Board games are not really my thing, but I had one brought into my mind the other day because someone was talking about their kids loving 'chutes and ladders,' there were three brits in the room and we all raised our eyebrows and looked at each other with that derisive British 'oh those poor Americans' look. Chutes and Ladders is the americanized name for Snakes and Ladders, a long time board game that I was surprised still had currency with kids, but there again, games are games and the simplicity has an appeal I suppose. Snakes and Ladders came from India, and made its way into British culture in the victorian era, around 1892 apparently. The earlier roots of the game were linked to various religious streams in India, the earliest perhaps called, Moksha Patam was concerned with concepts of fate and karma, later versions were linked to other ideas connected to Hindu thought and practices around everyday consciousness. Life as a mixture of skill and good luck, the ladders representing virtues such as faith, generosity and humility, the snakes, lust, anger, theft, with the overall lesson being that a person can attain salvation(moksha) by acts of virtue, and the snakes will slide you down the karmic scale into the lower depths of rebirth. Who knew? And the phrase, "back to square one," apparently came from this game.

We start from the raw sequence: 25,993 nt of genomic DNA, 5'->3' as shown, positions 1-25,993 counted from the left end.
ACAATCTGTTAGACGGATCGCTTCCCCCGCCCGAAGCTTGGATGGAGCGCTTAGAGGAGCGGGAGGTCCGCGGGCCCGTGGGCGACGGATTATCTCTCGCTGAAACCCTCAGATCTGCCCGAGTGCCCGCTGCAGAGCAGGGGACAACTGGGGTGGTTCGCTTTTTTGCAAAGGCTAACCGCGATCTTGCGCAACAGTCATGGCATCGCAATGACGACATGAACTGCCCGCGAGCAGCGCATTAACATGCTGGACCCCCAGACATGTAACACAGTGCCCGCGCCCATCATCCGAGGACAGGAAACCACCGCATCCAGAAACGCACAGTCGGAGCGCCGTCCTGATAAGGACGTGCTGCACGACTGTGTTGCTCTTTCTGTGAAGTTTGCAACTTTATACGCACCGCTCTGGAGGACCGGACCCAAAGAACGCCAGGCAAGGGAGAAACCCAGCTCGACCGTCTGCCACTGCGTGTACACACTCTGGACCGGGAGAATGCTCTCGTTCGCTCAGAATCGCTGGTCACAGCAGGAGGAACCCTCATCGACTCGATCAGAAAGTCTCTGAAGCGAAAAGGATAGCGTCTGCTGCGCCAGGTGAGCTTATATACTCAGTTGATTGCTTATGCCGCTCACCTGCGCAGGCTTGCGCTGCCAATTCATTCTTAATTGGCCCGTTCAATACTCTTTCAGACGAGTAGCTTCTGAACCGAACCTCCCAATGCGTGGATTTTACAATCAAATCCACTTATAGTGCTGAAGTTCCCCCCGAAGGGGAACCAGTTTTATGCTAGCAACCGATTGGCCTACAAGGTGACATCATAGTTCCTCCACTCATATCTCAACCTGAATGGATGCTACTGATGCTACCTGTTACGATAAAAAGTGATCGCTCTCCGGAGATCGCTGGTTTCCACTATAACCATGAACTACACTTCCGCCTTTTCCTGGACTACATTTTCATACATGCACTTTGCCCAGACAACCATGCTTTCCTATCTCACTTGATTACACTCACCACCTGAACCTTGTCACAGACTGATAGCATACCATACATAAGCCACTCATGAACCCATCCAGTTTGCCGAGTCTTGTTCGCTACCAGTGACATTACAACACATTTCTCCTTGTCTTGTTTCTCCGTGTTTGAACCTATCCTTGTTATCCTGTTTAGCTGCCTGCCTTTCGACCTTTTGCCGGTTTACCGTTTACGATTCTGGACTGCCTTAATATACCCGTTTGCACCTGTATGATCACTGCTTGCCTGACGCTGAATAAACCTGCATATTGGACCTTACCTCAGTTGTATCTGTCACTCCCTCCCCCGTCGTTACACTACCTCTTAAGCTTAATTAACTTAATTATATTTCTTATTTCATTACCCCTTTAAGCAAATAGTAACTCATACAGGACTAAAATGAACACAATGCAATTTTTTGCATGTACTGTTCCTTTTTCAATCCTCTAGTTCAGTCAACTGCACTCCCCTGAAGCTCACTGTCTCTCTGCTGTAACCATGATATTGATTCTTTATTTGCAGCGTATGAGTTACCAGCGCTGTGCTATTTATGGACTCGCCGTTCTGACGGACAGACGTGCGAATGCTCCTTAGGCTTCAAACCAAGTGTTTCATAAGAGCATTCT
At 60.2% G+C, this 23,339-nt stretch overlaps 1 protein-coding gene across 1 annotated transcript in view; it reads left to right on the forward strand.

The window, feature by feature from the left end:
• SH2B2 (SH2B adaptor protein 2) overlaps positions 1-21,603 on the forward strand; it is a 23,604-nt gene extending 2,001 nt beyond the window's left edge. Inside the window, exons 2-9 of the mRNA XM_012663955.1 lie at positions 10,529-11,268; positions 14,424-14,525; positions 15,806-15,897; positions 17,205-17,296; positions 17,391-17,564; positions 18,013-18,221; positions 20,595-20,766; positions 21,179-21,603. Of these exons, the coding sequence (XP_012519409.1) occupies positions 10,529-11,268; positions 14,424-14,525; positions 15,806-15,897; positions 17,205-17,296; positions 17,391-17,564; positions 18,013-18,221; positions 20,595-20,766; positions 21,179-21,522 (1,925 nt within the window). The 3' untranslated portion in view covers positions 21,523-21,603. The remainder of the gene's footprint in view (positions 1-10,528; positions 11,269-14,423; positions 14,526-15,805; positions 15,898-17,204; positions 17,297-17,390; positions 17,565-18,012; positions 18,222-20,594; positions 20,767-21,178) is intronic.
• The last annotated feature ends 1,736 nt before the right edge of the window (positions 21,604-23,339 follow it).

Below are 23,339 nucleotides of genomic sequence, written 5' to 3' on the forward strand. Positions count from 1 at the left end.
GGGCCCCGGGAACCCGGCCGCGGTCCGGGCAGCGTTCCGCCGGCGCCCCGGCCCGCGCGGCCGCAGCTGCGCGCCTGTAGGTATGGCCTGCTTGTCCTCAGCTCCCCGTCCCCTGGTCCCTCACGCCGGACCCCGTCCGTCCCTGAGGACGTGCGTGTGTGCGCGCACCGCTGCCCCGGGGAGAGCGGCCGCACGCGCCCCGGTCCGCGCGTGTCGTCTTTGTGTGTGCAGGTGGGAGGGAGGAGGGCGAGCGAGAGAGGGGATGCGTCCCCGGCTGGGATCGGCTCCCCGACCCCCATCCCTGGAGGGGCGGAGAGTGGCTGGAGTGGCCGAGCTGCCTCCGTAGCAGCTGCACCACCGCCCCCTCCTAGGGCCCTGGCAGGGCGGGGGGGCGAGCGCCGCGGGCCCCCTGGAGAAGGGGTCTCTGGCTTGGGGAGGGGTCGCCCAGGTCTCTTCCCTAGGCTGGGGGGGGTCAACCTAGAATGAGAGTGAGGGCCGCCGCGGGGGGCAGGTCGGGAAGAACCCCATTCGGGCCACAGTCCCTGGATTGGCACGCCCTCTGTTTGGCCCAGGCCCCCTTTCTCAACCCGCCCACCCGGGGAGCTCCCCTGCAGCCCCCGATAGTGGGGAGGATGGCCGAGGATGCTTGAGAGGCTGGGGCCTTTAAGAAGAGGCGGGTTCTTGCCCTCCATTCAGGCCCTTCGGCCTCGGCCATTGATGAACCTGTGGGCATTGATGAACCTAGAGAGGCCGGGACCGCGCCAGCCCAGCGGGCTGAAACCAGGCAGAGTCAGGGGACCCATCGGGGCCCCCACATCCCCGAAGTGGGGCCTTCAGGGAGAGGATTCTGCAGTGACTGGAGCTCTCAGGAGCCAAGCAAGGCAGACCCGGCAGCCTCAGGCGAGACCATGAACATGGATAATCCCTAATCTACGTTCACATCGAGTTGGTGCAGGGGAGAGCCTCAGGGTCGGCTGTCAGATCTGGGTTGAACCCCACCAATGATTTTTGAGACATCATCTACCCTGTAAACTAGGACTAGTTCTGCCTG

So much of our life is coloured by things that emerged from times when religion played a much greater role in the shaping of the fabric of life. of course, snakes and ladders is not presented as a religious exercise, simply a kids game that brings fun and enjoyment. most games seem to trade in the same binary oppositions that S+L trades in, whether it be defeating an enemy, winning positions, gaining points etc. Below is what Salman rushdie wrote about snakes and ladders in his book, Midnight's Children, I appreciated his comment about the lack of ambiguity, this to me, is the great challenge for schemes to portray the world, how does one convey a key element of life and of any religious ideology--ambiguity?
“The moment I was old enough to play board games I fell in love with Snakes and Ladders. A perfect balance of rewards and penalties, seemingly random choices made by tumbling dice. Clambering up ladders slithering down snakes I spent some of the happiest days of my life. When in my time of trial my father challenged me to master the game of shatranji I infuriated him by preferring to invite him instead to chance his fortune among the ladders and nibbling snakes.
All games have morals and the game of Snakes and Ladders captures as no other activity can hope to do the eternal truth that for every ladder you climb a snake is waiting just around the corner and for every snake a ladder will compensate. But it's more than that no mere carrot-and-stick affair because implicit in the game is the unchanging twoness of things the duality of up against down good against evil the solid rationality of ladders balances the occult sinuousities of the serpent. In the opposition of staircase and cobra we can see metaphorically all conceivable opposition: Alpha against Omega, father against mother. Here is the war of Mary and Martha and the polarities of knees and nose... but I found very early in my life that the game lacked one crucial dimension that of ambiguity - because as events are about to show it is also possible to slither down a ladder and climb to triumph on the venom of a snake... Keeping things simple for the moment however I recrod that no sooner had my mother discovered the ladder to victory represented by her racecourse luck than she was reminded that the gutters of the country were still teeming with snakes.”